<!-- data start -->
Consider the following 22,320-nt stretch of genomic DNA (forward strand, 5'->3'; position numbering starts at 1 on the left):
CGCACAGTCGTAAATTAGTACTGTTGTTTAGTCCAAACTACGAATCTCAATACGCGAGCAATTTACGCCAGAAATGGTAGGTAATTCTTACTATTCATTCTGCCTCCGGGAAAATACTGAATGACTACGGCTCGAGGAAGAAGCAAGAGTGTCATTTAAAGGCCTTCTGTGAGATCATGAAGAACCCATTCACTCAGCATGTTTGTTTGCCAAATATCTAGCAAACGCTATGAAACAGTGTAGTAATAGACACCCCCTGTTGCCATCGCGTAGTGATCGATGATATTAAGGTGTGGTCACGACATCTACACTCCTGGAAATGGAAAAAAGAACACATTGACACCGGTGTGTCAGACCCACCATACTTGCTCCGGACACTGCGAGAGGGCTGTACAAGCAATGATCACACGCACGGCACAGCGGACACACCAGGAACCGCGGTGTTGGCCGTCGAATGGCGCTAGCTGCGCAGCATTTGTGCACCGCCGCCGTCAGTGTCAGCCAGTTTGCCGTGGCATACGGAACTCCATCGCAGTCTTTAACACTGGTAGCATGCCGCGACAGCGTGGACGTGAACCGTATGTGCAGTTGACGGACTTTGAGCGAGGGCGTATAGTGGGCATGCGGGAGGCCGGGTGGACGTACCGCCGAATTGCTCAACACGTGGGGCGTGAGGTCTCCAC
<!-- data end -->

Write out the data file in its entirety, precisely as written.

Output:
Consider the following 22,320-nt stretch of genomic DNA (forward strand, 5'->3'; position numbering starts at 1 on the left):
CGCACAGTCGTAAATTAGTACTGTTGTTTAGTCCAAACTACGAATCTCAATACGCGAGCAATTTACGCCAGAAATGGTAGGTAATTCTTACTATTCATTCTGCCTCCGGGAAAATACTGAATGACTACGGCTCGAGGAAGAAGCAAGAGTGTCATTTAAAGGCCTTCTGTGAGATCATGAAGAACCCATTCACTCAGCATGTTTGTTTGCCAAATATCTAGCAAACGCTATGAAACAGTGTAGTAATAGACACCCCCTGTTGCCATCGCGTAGTGATCGATGATATTAAGGTGTGGTCACGACATCTACACTCCTGGAAATGGAAAAAAGAACACATTGACACCGGTGTGTCAGACCCACCATACTTGCTCCGGACACTGCGAGAGGGCTGTACAAGCAATGATCACACGCACGGCACAGCGGACACACCAGGAACCGCGGTGTTGGCCGTCGAATGGCGCTAGCTGCGCAGCATTTGTGCACCGCCGCCGTCAGTGTCAGCCAGTTTGCCGTGGCATACGGAACTCCATCGCAGTCTTTAACACTGGTAGCATGCCGCGACAGCGTGGACGTGAACCGTATGTGCAGTTGACGGACTTTGAGCGAGGGCGTATAGTGGGCATGCGGGAGGCCGGGTGGACGTACCGCCGAATTGCTCAACACGTGGGGCGTGAGGTCTCCAC